CU Boulder Philosophy: Call for Sexual-Harassment Horror Stories

Those of you in the higher-ed community are probably aware of this. If not, you should be.

Please email me with anything you’d like me to know, on or off the record. If you want to go on the record, please include your name and affiliation with CU-Boulder if you ever had one, though I will not print anything that I don’t have explicit permission to print.

8 thoughts on “CU Boulder Philosophy: Call for Sexual-Harassment Horror Stories

      • Well… it IS a philosophy department, after all. I don’t see how it is possible to study or teach philosophy while remaining within the bounds of the current legal framework. A male philosopher who does not grope, philander or engage in acts of sexual congress with age-inappropriate partners (male or female) is an impostor, and not a real philosopher.


      • George has a point. Maybe the CU dept. didn’t realize that the symposia of today are done a little different than the, er, festive affairs of Plato’s time…


  1. Got into a big discussion on Twitter last night about this. One of the questions I raised was how unusual this behavior really is. Is an outlier coming to a light, or a commonality being misleadingly exposed as unusual? Thoughts?


  2. I am not at all surprised this happened, just surprised that the university let it go public, instead of covering up the abuse, as is usually the case.


  3. Trying to hold it together while posting this, given the triggering nature of this topic, so apologies in advance for any incoherence which follows:

    Speaking as a person who was retaliated against for speaking out about hostile sexual (and racial) climate in my graduate program, which was covered up in 2008/2009 because my complaint and the incidents I complained about occurred while the department was being reviewed for its external NAS rankings, I think it is important to keep in mind that the CU case is not just about lecherous and sexually-harassing male professors, but also the socialization and professionalization of graduate students–both male and female–who will be future professors (those lucky few who get jobs, of course) and will repeat the same patterns of harassment and bullying, as well as standing by silently and not speaking out about it or rationalizing that there was no real wrongdoing if there was no physical violence or ‘real coercion’. This, for me, is what is so depressing about the. CU situation, and on display in the comments of the professors who said they felt the deparrment’s problems were being ‘unfairly exaggerated’.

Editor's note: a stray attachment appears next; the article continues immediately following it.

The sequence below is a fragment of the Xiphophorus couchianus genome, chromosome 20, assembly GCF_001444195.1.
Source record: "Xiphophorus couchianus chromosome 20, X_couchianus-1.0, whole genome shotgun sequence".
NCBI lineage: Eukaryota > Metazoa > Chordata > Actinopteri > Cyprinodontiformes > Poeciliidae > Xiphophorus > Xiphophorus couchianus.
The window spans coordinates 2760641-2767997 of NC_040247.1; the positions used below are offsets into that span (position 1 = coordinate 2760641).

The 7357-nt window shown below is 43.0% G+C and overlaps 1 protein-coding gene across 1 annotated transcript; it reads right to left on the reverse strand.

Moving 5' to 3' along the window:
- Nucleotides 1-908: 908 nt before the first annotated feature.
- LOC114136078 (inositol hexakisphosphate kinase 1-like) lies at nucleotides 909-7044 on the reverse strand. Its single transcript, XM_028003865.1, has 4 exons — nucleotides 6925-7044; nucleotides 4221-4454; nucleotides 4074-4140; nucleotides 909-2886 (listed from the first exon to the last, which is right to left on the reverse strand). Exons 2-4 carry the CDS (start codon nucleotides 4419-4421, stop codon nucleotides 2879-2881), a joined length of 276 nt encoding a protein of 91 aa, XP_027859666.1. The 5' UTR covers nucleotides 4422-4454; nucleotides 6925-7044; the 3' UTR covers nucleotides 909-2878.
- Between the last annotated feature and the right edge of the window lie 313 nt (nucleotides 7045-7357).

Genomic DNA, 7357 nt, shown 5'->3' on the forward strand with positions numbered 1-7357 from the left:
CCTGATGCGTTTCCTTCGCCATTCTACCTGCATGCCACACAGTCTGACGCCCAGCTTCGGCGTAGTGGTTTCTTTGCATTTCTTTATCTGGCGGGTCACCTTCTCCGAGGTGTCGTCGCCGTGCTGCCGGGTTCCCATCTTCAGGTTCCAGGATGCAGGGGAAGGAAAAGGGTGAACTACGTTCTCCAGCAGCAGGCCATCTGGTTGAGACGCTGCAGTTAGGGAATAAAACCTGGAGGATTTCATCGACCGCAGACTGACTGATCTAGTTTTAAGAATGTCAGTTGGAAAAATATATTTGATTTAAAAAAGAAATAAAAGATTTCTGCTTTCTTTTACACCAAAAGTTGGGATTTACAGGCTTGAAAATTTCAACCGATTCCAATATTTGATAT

One of the things that most disturbed me about how and why professors in my department (not philosophy) chose to cover up clearly predatory and sexually harassing behavior, especially by a male graduate student who openly ‘joked’ about wanting to be a college professor because it was “a great way to meet women” (i.e. use power asymmetries to take avantage of female students, and then get away with it by saying there was no force or coercion involved), was the recourse to philosophical rationalization, primarily via Foucauldian theories of power, in order to refuse to acknowledge the coercive power asymmetries existing in the department which made abuse possible and fostered hostile climate and bullying.

    How many apologists will start in with ‘but why go drinking with professors’ and the rest? How much soul-searching will there really be, by those who always want to excuse bullying and abuse (especially when it makes their department ‘look bad’), will there be to be honest about how women’s being socialized to be nice and accommodating and to seek male validation (especially in a White male-dominated field like philosophy) allows for coercion that really isn’t about consent in the most sincere definition of this term. When women do things because they feel pressured to be ‘nice’ or not look like an ‘unfriendly bitch’, so as to try to please colleagues with more power so as to try to advance one’s career, discussions about ‘consent’ as a way to claim that coercion and hostile sexual climate don’t exist are rather disingenuous and in bad faith. And this issue of coercion becomes even more complicated when the woman is not White and thus also trying to work against racist-sexist stereotypes of being an ‘angry’ emasculating ball-buster or is expected to be a passive and submissive ‘good girl’.

    I am glad that the harassment in the CU department went public. If only the same would happen in other departments with profound hostile sexual climate problems. I hope the CU example will help to start a much-needed conversation on sexual harassment in graduate programs, including what behaviors actually constitute sexual harassment and Title IX hostile sexual climate violations. I hope it will help to stop the victim-blaming that usually happens in situations like this, especially because it is rare that anyone, much less an entire department ends up being held accountable for suh practices.

    Finally, it is noteworthy that APA actually conducted an independent investigation of the CU deparrment. A far cry from the actions of AAA, despite its public statements about “zero-tolerance for sexual harassment” and it’s knowledge of deparrment’s clearly violating this directive.


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